I went to a running class on Saturday held by the Naperville Running Company. This was one of the first local stores I found when I moved out here that I was really happy to find. There are some gems even in the suburbs.
The class was about Good Running Form. They dissected the importance of landing on your mid-foot. I’ve read a bit about this before online and in magazines but had not fully understood it. New Balance has a good site explaining the form. For now watch this video then the rest of this post might make more sense.
It is the antithesis striking the ground with your heel. I’ve known I have poor form and heel strike for a while, it is probably why I’ve routinely felt injured. Striking with your heel makes for harder impacts that travel directly up your leg and joints. Moving the impact region further forward on your foot is supposed to absorb the energy better. Striking with your mid-foot is the form most people will naturally take on when running barefoot. Yet, barefoot running can be a shock to the system and is not recommended for high mileage or to be done multiple times a week.
They break the form down to posture, mid-foot strike, cadence, and lean. They are all related, but working on a single element at a time should help the along the way.
When I went for a run after the class later that day, I focused on my posture, by re-aligning every few minutes (posture), and keeping my cadence up. Focusing on posture is always helpful for me, it’s like a bit of yoga mid run. Keeping my cadence up forced me into a shorter stride, which felt like I moved my foot strike more into my mid-foot. It’s hard to stretch your foot way out front when your turning over at 180 BMP. For reference here’s an mp3 of what that cadence sounds like.
I’ve traditionally have had a slower cadence, probably around 155 BPM. By the end of my run I was comfortably running at 176 BPM. They say to aim for 180 BPM.
I’m hoping that focusing on my form will turn into a healthier injury free running season. When I was around mile 7 or 10 of the Detroit Half Marathon in 2009, I could feel my right calf tighten and knee throb more than usual. I don’t think I really ever recovered. The last two years have been hard to keep a consistent running schedule. This last summer was particularly bad. So for this winter I’ve been working on injury prevention. Running much less, doing some weight and core strengthening. I think this class will be the final step toward getting back in a really good training schedule. Fingers crossed and I’ll sign up for a big fall race.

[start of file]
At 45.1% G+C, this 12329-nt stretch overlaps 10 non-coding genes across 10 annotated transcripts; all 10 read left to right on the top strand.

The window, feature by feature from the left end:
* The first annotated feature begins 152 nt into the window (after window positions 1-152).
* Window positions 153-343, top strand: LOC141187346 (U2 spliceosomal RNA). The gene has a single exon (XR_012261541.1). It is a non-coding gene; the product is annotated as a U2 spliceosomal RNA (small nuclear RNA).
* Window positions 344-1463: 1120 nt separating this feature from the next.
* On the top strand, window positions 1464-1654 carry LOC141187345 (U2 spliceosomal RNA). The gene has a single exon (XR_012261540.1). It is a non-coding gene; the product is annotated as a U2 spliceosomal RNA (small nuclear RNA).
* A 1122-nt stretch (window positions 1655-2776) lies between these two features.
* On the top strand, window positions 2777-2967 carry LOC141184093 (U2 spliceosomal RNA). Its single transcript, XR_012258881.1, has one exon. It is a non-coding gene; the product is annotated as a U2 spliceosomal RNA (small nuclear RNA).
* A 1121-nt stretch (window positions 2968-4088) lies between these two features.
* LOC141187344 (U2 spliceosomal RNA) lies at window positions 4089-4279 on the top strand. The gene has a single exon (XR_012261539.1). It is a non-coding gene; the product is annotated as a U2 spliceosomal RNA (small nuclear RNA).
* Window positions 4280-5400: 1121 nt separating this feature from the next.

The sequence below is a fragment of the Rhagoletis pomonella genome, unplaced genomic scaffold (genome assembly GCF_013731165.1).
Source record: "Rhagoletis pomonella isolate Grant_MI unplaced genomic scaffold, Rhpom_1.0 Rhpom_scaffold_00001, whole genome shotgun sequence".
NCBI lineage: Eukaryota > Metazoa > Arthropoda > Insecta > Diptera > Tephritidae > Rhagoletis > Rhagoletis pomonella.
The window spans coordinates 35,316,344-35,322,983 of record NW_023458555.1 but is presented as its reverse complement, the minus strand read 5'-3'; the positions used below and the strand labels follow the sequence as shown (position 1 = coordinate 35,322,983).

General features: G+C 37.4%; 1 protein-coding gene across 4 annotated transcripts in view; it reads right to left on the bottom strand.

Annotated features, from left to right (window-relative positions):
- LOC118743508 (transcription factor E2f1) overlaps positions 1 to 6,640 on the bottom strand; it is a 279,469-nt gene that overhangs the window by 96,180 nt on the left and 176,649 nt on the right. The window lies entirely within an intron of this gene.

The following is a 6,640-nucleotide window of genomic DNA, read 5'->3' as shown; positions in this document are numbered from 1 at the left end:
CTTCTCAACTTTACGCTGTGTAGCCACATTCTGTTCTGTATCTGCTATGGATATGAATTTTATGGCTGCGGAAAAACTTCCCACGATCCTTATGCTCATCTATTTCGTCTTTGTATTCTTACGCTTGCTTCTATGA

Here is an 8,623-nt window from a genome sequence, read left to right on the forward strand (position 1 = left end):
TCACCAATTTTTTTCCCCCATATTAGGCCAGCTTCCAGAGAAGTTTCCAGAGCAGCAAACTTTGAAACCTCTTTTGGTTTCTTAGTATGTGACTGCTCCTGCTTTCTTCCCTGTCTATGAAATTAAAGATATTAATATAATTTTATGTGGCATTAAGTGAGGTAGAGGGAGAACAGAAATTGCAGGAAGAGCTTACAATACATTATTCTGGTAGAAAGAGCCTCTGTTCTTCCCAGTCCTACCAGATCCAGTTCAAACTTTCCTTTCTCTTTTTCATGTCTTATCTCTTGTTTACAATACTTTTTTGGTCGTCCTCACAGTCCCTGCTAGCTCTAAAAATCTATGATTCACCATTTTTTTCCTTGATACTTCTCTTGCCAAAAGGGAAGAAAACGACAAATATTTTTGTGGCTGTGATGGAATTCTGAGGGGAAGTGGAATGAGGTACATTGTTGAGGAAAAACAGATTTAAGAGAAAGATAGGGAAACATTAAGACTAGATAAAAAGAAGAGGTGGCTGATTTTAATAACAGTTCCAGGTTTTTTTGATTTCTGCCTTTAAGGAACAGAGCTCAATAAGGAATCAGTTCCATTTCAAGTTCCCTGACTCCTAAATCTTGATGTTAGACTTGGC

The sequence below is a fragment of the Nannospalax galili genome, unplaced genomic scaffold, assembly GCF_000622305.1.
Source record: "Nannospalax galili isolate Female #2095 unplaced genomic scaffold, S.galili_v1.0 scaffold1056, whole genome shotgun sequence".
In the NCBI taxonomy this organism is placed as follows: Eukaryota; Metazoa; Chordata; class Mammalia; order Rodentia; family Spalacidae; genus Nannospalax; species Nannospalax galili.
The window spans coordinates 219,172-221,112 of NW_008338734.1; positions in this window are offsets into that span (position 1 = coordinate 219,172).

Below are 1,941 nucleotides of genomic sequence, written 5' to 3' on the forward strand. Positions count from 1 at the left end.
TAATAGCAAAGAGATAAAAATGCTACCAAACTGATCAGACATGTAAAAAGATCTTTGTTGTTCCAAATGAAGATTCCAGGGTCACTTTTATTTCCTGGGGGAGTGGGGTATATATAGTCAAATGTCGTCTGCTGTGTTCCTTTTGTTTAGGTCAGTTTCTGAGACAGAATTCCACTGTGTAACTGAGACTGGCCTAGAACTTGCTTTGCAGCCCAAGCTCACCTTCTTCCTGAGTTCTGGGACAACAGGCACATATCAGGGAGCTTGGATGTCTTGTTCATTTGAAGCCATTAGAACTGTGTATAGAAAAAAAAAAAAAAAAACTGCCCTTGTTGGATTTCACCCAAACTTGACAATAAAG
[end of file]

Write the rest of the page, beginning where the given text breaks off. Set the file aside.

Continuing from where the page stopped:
When the news came out about Mountain Lion I went to Apple’s site to read about what is to come. Some of the graphics on the page stuck out as not quite right. I was reading on a XP machine with IE 8, the borders around these buttons did not line up right.
Notice the thin grey outline around “Overview” creates one side that is thicker than the other.
When I got home I checked it out on my Mac’s Google Chrome browser.
Sure enough the graphic is displayed as intended, with rounded corners and an even border all the way around. I know Internet Explorer is not a modern browser. But its lack of support for web standards is eye twitchingly bad. It hurts every time I have to open IE up.
Apple announced on Thursday the pending update to their desktop OS, Mountain Lion OS X 10.8. A week before the public announcement a few Apple executives gathered in New York and hosted a handful of journalist for one on one presentations of the new features in the OS. John Gruber gave his account of the meeting. I wish I could find a list of all the people who had these meetings, but can’t seem to find one.
I have kept up with the OS updates on my late 2007 15″ MacBook Pro every time there has been a new release (it shipped with 10.5, Leopard). I think I will still be eligible to do the same when Mountain Lion is released this summer. The limiting factor is what the minimum requirements will be.1 I bought it as a refurbished model and recently crossed 4 years with it.